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The U.S. economy is past its fastest growth phase, but like a marathoner it still has plenty in reserve to continue the run. Until the Delta variant reared its ugly head it was thought that conditions would have returned to normal by now, setting the stage for a robust second-half sprint that carried momentum into 2022. The expansion still has legs, but instead of a sprint its pace is downshifting to a jog. The unwelcome revival of the fourth stage of Covid-19, spurred by the Delta variant, created a headwind that has taken some air out of the expansion.
The U.S. economy passed a key milestone in the second quarter as it more than recouped output lost during the Covid-induced recession. On the heels of a 6.5 percent increase, real GDP rose to $19.4 trillion in the April-June period, topping the $19.2 trillion that prevailed in the final quarter before the onset of the pandemic. The six-quarter turnaround is not particularly rapid compared to past recovery cycles - it’s about equal to the average time it took for past nine recoveries to regain their prerecession peaks - but it is impressive considering the depths the economy had to climb out of. The pandemic recession may have been the shortest on record, but it was also the harshest, sending output - and employment - plunging by the greatest amount since the Great Depression.
A heavy dose of political and economic news buffeted the financial markets this week, inciting a good deal of turmoil and leaving more questions than answers at the end of the period. Importantly, the debt-ceiling time bomb was defused, at least for the moment, as the Senate voted on Wednesday to increase the cap by $480 billion. The House is expected to pass the bill after returning to Washington within the next few days. Once President Biden signs it, the bill will avoid a possible Treasury default, amplified market turmoil, and a self-inflicted recession for now. But the increased headroom should last only until the beginning of December. At that point, we may be back to where we started, while also contending with the risk of a government shutdown as the continuing resolution currently funding the government ends on December 3.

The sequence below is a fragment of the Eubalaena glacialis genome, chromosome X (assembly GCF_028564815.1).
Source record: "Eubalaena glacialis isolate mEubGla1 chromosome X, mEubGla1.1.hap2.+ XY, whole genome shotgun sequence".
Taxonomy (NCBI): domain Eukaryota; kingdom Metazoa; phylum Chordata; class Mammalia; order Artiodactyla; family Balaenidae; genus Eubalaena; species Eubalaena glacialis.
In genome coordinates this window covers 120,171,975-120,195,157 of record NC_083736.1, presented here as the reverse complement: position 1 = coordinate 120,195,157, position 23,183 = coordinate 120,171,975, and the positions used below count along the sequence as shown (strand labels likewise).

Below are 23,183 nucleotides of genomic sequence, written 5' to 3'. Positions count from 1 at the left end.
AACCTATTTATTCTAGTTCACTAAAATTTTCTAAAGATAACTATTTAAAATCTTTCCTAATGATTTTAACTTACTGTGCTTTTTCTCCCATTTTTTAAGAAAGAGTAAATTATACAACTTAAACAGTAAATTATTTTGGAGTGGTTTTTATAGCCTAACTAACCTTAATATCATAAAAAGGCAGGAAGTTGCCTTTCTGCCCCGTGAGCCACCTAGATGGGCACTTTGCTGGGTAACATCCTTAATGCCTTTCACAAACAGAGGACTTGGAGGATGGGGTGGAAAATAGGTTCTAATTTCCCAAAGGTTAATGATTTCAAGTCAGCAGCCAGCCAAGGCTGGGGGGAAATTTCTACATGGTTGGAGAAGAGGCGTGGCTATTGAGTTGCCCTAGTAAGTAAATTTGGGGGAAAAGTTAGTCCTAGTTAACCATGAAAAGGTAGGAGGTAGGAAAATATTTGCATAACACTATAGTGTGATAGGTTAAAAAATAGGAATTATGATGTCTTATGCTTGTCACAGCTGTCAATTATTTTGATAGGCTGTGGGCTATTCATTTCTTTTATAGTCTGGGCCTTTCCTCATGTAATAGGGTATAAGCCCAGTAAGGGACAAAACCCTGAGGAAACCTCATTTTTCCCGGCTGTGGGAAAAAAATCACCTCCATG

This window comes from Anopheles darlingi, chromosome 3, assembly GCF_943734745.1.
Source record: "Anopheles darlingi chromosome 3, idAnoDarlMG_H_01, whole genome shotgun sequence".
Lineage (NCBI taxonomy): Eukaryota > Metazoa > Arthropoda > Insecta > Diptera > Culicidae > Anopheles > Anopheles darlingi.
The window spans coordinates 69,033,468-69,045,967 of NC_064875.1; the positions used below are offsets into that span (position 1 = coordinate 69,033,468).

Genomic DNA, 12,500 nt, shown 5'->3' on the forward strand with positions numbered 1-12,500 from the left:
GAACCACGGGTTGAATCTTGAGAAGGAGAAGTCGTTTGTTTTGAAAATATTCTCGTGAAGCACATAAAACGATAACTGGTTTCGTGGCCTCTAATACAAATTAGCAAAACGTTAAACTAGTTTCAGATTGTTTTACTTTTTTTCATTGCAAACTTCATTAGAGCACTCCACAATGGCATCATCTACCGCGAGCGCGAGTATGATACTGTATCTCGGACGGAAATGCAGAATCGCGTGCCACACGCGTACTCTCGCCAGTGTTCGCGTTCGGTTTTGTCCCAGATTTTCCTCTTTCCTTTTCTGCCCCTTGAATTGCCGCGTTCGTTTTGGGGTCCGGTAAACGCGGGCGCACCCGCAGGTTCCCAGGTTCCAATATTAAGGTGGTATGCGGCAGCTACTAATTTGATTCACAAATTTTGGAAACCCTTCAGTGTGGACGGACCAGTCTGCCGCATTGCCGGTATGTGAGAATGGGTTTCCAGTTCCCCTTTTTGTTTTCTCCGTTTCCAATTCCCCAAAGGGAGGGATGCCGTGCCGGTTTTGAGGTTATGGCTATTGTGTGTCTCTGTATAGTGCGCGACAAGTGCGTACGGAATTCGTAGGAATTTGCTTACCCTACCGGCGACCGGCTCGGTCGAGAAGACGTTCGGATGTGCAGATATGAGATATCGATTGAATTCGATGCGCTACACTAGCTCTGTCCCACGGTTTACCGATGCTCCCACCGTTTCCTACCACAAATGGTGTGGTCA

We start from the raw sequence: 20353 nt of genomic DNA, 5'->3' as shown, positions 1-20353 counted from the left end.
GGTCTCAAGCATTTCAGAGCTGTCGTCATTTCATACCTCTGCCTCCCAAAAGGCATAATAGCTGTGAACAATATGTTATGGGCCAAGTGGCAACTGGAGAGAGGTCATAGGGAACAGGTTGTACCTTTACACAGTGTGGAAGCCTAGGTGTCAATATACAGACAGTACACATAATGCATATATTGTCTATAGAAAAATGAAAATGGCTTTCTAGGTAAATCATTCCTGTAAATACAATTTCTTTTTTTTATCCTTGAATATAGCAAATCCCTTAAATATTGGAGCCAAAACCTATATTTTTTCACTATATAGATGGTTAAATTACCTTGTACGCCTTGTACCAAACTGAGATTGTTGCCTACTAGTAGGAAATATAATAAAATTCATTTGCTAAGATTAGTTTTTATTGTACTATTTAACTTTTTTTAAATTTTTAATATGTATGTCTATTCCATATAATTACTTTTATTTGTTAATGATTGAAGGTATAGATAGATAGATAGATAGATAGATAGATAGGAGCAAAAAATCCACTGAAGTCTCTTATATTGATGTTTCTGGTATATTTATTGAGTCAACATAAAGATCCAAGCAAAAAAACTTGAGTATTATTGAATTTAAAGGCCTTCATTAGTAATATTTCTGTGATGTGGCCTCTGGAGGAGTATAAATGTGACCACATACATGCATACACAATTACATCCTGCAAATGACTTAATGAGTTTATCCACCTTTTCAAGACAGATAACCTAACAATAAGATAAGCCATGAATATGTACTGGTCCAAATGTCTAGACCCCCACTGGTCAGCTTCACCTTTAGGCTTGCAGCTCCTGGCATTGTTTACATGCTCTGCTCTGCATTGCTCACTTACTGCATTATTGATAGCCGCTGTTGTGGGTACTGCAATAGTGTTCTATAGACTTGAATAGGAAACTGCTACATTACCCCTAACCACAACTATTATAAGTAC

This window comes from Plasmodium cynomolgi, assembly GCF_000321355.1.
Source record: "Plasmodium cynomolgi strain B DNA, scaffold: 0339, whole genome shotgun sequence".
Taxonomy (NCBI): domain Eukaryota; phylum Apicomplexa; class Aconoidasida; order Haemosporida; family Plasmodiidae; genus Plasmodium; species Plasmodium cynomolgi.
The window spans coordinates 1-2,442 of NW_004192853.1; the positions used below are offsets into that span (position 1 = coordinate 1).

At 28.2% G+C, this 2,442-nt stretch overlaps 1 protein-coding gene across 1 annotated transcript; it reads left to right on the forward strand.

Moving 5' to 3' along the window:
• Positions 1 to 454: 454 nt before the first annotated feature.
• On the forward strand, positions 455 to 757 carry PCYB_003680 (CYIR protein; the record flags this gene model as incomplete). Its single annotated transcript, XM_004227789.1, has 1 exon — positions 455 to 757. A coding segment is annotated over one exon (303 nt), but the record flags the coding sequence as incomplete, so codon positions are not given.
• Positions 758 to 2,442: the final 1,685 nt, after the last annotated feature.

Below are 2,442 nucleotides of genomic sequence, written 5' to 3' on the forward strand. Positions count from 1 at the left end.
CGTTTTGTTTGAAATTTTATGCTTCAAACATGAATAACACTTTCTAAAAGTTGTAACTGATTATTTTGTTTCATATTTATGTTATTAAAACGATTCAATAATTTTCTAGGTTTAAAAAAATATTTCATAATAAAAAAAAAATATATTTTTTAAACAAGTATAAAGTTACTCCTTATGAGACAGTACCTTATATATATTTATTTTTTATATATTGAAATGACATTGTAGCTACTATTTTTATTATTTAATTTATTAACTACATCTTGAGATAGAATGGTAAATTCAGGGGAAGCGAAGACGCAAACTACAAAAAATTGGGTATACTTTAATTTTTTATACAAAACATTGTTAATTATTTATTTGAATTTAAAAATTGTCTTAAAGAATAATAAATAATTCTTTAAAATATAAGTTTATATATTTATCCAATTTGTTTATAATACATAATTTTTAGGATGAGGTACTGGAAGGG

As the calendar turns to a new month, all we can say is good riddance to September. The just-completed month delivered some of the most awful news of the year, leaving the Biden administration as well as investors with severe headaches. Stocks turned in their worst performance since March 2020, with the S&P 500 tumbling by nearly 5 percent. The deepest slide was saved for the final week, when the swirl of unfortunate events coalesced into a firestorm. Not surprisingly, the muddled events on Capitol Hill, the proximate cause of the administration’s angst, topped the list and continue to weigh heavily on the financial markets.
This week featured a remarkable string of policymakers prepping anyone within earshot that something not too cheerful was about to take place. The Federal Reserve signaled that it was poised to start removing its emergency support for the economy, the White House directed Federal agencies to prepare for a possible government shutdown, and the Chinese government issued a warning that the nation’s largest real estate developer may default on its debt.
The Delta variant dashed hopes that the economy would have returned to normal by now. But aspirations are delayed not demolished. The virus is taking a toll on growth, but it is not derailing the expansion. Activity will slow in the current quarter from the robust pace seen in the spring and then regain momentum later this year and into 2022.